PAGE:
One of the biggest complaints with gardens is that they are overlooked. You're wanting to sit out in your own oasis and relax when you look up to see windows everywhere with people going about their daily business. Sometimes catching a glance of you as you're reading your copy of 'Hello'. You feel intruded. However, there are some really clever ways to add privacy to a garden rather than build up a massive Donald Trump style wall around your perimeter.
This small west facing garden in Bolton, Greater Manchester, had frustrated its owner due to its lack of privacy and clay soil. She had tried her best but ended up with a bit of a tangle of odd shapes, dying plants and patchy borders. She called Garden Ninja in to help sort it out and add some privacy to a very overlooked garden.
After a detailed consultation, it was clear that the owner wanted a neat and tidy garden that also gave privacy to the terrace. She wanted to get into gardening but had failed so many times with buying plants to watch them die she had given up. The coffin shaped lawn was depressing. The plants looked like they were growing to try and escape the garden rather than take up home in it. Then there were the low fences, windows and viewpoints from every which way with prying eyes. No wonder she called me in!
Privacy in a garden
Privacy is essential in any residential garden, but achieving it can be difficult. Whilst it would be lovely to move your house to an open field, the practicalities often mean you have to work with rather than against neighbours. It’s about achieving the ‘feeling’ of privacy rather than the ‘absolute’ privacy of 8ft high walls.
Simply building up walls or fences can:
A) Annoy neighbours causing disputes
B) Block out light
C) Become an eyesore in their own right
D) Turn you into a horticultural Donald Trump
A better method is to use planting and structures to block or restrict certain viewpoints. It’s about breaking the line of sight rather than blocking it out completely. In this garden we have used standard trees, suited to the soil type and slight shade to help diffuse the views from neighbouring gardens. They also give a real structure to the small space drawing your eyes inwards rather than outwards over the low fences.
Overlooked Garden Solution
The first thing was to ensure that the garden felt much more private and nested. By using standards around a circular lawn I created the feeling of being enclosed but not boxed in. It helped to break up the views from neighbouring properties and add a feeling of relaxation to the terrace garden.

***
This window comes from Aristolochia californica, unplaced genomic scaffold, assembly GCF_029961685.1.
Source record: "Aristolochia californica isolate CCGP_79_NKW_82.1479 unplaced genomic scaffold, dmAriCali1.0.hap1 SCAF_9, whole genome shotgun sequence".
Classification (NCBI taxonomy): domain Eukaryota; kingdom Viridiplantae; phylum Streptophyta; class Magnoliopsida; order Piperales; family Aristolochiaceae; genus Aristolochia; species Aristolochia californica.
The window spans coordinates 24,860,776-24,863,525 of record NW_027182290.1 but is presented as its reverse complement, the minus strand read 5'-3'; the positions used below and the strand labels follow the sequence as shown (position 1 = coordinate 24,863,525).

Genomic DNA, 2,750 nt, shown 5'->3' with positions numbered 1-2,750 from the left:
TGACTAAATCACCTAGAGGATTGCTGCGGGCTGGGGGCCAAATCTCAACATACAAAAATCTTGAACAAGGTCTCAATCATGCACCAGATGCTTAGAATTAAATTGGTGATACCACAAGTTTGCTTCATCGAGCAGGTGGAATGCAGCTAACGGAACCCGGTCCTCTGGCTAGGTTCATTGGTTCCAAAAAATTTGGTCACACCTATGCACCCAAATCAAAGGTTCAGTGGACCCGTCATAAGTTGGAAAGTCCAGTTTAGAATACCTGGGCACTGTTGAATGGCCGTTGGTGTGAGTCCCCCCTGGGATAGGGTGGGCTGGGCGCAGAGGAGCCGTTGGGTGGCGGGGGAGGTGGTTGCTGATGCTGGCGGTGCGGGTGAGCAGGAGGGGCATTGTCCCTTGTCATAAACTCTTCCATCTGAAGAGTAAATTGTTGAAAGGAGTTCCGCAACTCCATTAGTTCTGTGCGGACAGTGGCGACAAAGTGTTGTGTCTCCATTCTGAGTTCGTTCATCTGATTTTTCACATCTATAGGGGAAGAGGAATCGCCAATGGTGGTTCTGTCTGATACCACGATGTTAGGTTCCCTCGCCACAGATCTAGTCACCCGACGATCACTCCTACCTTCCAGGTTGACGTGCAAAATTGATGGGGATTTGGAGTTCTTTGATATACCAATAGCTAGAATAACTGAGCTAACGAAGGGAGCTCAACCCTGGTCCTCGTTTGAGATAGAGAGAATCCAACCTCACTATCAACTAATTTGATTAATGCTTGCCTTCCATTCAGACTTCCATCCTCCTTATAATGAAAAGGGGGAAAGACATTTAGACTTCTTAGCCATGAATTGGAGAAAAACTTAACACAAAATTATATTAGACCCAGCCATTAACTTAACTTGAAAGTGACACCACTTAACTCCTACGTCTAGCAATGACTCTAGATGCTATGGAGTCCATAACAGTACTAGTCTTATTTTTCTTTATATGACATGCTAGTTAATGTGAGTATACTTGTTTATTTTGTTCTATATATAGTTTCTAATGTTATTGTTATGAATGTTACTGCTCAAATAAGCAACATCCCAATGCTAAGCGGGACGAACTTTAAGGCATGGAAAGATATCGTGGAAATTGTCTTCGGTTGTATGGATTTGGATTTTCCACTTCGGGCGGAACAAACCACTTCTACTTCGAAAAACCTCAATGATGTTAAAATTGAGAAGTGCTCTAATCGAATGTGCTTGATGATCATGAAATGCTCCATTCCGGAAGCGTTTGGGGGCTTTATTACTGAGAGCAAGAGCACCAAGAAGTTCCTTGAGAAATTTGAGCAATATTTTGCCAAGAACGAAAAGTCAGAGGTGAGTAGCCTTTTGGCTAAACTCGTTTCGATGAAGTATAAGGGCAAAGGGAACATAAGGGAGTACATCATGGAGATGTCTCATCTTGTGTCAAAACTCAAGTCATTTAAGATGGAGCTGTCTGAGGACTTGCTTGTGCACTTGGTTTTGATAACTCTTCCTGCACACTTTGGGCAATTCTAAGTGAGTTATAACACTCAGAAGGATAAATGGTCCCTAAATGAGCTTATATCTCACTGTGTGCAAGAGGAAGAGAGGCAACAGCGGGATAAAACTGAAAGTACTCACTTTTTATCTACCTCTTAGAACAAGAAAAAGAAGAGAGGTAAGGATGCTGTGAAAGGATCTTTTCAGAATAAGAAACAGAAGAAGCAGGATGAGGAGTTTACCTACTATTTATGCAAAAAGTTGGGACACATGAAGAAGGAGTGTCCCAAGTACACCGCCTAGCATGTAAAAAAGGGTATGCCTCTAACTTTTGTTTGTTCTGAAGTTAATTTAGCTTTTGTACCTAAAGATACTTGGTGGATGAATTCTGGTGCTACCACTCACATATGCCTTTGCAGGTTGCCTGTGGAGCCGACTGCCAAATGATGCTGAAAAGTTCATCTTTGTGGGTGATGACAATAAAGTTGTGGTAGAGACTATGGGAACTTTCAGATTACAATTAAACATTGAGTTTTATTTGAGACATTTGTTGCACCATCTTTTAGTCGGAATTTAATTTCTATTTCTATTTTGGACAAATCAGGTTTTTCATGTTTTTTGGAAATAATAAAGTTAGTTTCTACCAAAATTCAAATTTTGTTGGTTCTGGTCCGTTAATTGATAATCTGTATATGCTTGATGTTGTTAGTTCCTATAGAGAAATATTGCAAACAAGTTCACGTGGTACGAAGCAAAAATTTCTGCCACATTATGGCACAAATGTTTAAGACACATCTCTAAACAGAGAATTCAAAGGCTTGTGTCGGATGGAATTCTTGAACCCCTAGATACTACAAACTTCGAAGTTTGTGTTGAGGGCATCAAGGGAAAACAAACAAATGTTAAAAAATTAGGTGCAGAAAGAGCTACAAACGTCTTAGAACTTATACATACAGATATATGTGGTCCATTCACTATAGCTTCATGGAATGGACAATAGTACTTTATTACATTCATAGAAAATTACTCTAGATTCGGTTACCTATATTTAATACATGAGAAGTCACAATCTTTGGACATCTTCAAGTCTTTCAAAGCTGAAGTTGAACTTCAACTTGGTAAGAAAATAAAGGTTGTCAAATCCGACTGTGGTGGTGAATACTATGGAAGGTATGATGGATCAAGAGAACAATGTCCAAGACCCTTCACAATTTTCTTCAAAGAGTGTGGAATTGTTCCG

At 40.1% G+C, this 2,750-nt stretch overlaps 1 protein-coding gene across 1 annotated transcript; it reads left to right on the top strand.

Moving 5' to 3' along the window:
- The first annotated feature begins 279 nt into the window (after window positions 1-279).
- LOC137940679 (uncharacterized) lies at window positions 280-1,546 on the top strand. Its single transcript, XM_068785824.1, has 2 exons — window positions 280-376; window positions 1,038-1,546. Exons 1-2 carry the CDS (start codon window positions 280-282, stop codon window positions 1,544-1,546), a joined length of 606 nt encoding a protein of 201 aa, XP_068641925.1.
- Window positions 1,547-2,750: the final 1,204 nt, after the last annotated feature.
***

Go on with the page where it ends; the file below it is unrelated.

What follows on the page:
The garden was west facing and had heavy clay soil, which had proved a nightmare for the client. By using plants that will thrive in nutrient rich and wet clay soil I build up a plant portfolio to help fill the borders with clean green plants like Alchemilla mollis, Astrantia and Astilbes. Photina standards, Skimmia and Weigela bushes brought ever green structure to the garden and order.
The circular lawn and pathway gave it a real design style drawing your focus in and making the borders feel really deep and exciting. It forces you to walk around the perimeter which allows you to get up close to the planting. It also means in the wet winter months the client can keep her feet mud free whilst accessing the shed where she can store her tools.
The client was really impressed with this garden. I managed to keep the light levels high, given its west facing and already has enough shadows cast throughout the day. By using careful planting and proportions I gave the feeling of intimacy without walls and heavy structures.
Planting List for Overlooked Back Garden Design
- Alchemilla mollis
- Aster divaricatus (Carpet of white daisy flowers in drifts)
- Skimmia japonica (Year round evergreen shrub)
- Astrantia major ‘Roma’
- Astrantia major ‘Superstar’
- Geranium sanguineum ‘Pink Pouffe’
- Helleborus x hybridus ‘White Spotted’
- Weigela flroida ‘Variegata’ (Beautiful shrub with trumpet pink flowers)
- Liriope muscari ‘Monroe White’
- Dicentra formosa ‘King of Hearts’ (Shady damp lover with grey green foliage)
- Carex morrowii ‘Ice Dancer’